On the opposite side of the spectrum, we find the over-modernizers – a group of companies that are blindly, enthusiastically adopting new technologies without the proper due process, without the right planning, without any real purpose in mind other than to do what is new and cool. This is toxic for any business, as the Seattle members suggested. It is certainly not the way a truly modern IT leader wants to move the business forward.
“Too much innovation, for the sake of innovation, can be a force of evil as much as good,” said one IEF member who leads the technology team at a medium sized business.
He previously worked at a blue-chip technology firm, where he built up years of a sensible, rigorous attitude toward innovation. When he came to his new company, a scrappy startup trying to take on the world, the environment was completely different. All of a sudden, he was moving too slow. They wanted to go all in, right away, on big investments such as cloud. They moved so fast that operational issues and overspending became an issue. He finally put a stop to it. As a result, they are now clawing back their investments, and trying to rebuild.
“I tell them now, you have to have a great foundation before you can build a great house,” he said.
His new priority today is building up the right infrastructure that will allow for future growth and innovation. And slowly and surely, his colleagues are seeing the light. They have ditched their blind attitudes toward simply buying what is new and hot, and everyone has realigned around a more practical, results-focused technology strategy.
“That sounds like maturity to me,” chimed in one member, to the audible agreement around the table.
Part 3. The war for talent
After the facilitator introduced a new topic, focusing on the war for talent that businesses are fighting, a joke was share by one IEF member: “With guys like Amazon, it’s more like a war on talent,” he said. The idea being that, as more components of IT are outsourced to the cloud and artificial intelligence, the need for traditional IT roles is shrinking.
While true, businesses today still face an increasing pressure to find and attract the best and brightest minds. Even if their staff shrinks, the people they do keep around need to be the ones who will make all the difference. They will be the modern IT workers, the “bimodals,” as Gartner calls them, liaising with the business, and driving strategy. They need rock stars, in other words.
It is no surprise that Seattle, a hub of technological giants, is struggling intensely with a shortage of rock stars. The IEF table all seemed to agree that it’s simply impossible to find good talent without putting up a fight.
So, how are the CIO’s and technology leaders that joined us for the IEF battling this challenge? Are they arming themselves with gigantic budgets and bombarding candidates with huge pay checks?
Of course not, and for two good reasons. The obvious one is that they simply can’t always keep up with the “big guys” in terms of cash.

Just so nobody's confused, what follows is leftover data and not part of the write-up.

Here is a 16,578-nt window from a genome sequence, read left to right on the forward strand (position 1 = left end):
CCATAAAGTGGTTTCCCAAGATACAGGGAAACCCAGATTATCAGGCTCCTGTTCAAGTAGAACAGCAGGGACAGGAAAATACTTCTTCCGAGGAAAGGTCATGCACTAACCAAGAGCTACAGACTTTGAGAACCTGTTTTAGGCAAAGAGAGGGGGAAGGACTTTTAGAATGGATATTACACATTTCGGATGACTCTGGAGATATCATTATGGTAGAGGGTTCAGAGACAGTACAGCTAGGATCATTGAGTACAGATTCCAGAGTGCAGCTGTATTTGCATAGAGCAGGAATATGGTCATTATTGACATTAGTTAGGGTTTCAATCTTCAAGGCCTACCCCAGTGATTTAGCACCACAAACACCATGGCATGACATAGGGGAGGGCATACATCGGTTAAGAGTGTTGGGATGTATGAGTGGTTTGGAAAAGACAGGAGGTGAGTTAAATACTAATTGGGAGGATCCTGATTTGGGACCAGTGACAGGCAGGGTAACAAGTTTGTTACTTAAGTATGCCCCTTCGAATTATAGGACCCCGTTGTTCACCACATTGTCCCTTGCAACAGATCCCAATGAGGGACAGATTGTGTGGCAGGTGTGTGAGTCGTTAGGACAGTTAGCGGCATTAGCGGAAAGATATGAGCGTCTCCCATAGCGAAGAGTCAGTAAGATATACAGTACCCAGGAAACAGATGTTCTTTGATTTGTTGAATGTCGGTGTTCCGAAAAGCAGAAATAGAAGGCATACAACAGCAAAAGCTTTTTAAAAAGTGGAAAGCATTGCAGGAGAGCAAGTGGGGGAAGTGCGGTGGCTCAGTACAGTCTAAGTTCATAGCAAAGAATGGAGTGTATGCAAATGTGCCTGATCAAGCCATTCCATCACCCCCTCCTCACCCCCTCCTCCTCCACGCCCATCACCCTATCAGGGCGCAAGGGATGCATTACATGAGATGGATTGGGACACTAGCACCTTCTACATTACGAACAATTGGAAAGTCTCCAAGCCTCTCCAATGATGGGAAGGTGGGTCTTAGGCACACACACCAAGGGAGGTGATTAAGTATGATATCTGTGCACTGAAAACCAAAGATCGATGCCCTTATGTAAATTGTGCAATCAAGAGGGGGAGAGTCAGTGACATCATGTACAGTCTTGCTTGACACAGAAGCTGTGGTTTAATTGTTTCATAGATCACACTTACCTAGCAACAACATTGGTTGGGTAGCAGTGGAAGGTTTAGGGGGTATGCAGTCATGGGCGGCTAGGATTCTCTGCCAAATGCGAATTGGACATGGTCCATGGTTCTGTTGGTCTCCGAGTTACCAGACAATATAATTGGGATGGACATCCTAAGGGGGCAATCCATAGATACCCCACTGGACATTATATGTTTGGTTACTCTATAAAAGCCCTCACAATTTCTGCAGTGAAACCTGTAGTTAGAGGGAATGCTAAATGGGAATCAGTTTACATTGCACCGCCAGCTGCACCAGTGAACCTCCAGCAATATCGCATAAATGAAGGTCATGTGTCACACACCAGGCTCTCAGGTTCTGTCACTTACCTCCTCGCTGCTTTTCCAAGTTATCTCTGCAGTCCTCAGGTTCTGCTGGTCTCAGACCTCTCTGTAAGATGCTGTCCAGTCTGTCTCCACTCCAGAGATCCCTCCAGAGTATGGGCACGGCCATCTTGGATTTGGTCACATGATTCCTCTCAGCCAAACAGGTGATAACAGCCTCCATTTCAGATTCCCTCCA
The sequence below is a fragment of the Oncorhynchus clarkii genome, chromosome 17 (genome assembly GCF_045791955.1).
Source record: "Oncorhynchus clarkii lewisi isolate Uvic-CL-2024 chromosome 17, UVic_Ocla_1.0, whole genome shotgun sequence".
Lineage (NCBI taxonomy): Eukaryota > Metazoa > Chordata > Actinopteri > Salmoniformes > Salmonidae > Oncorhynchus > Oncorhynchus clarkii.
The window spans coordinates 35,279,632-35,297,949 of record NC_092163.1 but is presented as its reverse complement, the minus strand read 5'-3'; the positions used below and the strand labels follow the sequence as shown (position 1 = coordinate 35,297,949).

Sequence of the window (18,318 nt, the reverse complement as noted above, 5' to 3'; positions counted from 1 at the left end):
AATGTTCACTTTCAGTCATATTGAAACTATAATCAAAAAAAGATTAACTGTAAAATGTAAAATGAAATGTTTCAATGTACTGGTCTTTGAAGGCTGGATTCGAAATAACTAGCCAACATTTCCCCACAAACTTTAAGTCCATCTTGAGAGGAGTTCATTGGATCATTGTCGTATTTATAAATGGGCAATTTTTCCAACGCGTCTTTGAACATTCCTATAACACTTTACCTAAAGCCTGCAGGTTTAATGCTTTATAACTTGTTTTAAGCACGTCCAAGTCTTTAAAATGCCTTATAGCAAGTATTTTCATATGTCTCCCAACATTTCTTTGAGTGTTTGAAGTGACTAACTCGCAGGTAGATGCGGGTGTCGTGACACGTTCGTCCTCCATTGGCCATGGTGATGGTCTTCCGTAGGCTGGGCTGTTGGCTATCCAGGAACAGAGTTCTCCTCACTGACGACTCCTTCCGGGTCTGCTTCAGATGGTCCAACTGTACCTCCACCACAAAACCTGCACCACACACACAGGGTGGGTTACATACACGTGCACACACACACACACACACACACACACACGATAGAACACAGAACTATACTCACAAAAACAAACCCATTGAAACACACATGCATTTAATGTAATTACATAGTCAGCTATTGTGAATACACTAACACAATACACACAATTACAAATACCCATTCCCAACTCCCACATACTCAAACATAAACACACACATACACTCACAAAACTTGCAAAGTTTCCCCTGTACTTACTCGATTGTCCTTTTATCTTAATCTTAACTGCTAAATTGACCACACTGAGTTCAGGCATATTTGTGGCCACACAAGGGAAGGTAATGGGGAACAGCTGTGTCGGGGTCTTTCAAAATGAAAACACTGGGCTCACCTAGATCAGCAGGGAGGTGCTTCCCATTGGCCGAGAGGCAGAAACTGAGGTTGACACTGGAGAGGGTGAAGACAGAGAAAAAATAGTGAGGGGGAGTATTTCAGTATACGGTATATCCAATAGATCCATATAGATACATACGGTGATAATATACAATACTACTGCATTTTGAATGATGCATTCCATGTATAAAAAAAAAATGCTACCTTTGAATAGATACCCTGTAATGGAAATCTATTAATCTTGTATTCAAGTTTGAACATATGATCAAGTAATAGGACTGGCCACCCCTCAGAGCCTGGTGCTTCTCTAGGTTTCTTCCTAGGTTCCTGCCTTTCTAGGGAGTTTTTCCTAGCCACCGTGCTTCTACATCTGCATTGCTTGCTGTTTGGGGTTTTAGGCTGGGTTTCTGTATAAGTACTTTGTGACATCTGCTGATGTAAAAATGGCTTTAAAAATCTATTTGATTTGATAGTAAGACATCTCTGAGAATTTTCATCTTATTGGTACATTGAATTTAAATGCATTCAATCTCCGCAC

Try as they might, they will lose if they compete purely on financial grounds. The second reason is perhaps more important: money isn’t always the deciding factor, these days. A generation of millennials, and the ones who follow them, have changed the conversation. IEF members argue that meaning, not money, is what makes a good employee stick around longer.
“If you can’t compete on money, then you change the playing field,” said one member.
To them, it’s all about creating a culture where new employees – whether freshmen or in mid-career transitions – will find something special they can’t get anywhere else. One business, for example, offers enormous retirement and equity incentives to keep employees around longer. Another invests in top-of-the-line training and education, with the agreement that the employee stay for a minimum two
But the stand out case study of creating a more innovative culture, one that creates stickiness with employees, came from one of the very same technological behemoths smaller businesses are fighting against. Obviously, this massive tech business also appreciates that a bigger pay alone is not enough to retain staff.
The technology leader at that company listed out three surprising tactics her HR department is trying, all designed to improve retention:
- Everyone gets their birthday off: the tech leader said she was shocked when she saw just how affective this seemingly “ridiculous” offering was in making employees happy. Even directors take their birthdays off, without anyone raising eyebrows. It has created a culture where it’s just accepted – versus having to ask to take it off, as in the past.
- Killing annual reviews: when this tactic was brought up, the table exploded into applause. No one likes the annual review process. And the HR department didn’t feel it worked. Instead, they replace it with with regular check-ins – all designed to create a more trusting, positive relationship between employees and managers.
- Dogs in the office: a tactic long celebrated at Softchoice, this company is experimenting with letting workers bring their pooches to the office. People simply love their animals. Being a business that respects that affection, and gives employees a rare opportunity to spend all day with their beloved fur balls, is a huge asset to any retention strategy.
Let’s conclude with an enlightening, and intriguing example, brought to us by one of the IEF members.
When Washington State became one of the first in the nation to legalize the sale of marijuana to consumers, would-be entrepreneurs faced a problem. There was simply no bank that would lend them the capital needed to start up a business. Banks everywhere were cautious, and for good reason. Marijuana sales are bogged down by ongoing federal crime laws, as well as complex regulations.
One bank, though, saw an opportunity. If its customers wanted money to sell weed, legally, they were going to help.
The result put in motion a compelling business strategy to start loaning capital to would be marijuana entrepreneurs. Yes, the regulations would be tough. But the market was there for the taking. They simply had to take a chance. It turns out that they struck gold, being among the first financial institutions in the state to help produce a multi-billion dollar industry.
This is the perfect example of how CIO’s – and businesses in general – should tackle innovation.
There will always be challenges. There will always be regulations and “traditional minded” boards, scared of change. There will always be friction.
But you need to fight. Businesses can work, slowly and steadily on creating the proper foundation to innovate. They can also focus on their teams, their people, to find and foster innovative thinking. They can build up an innovative culture – and then they can profit, and also enjoy their status among an elite group of cutting edge companies. These are the places that the “rock stars,” the
talent of the future, will flock.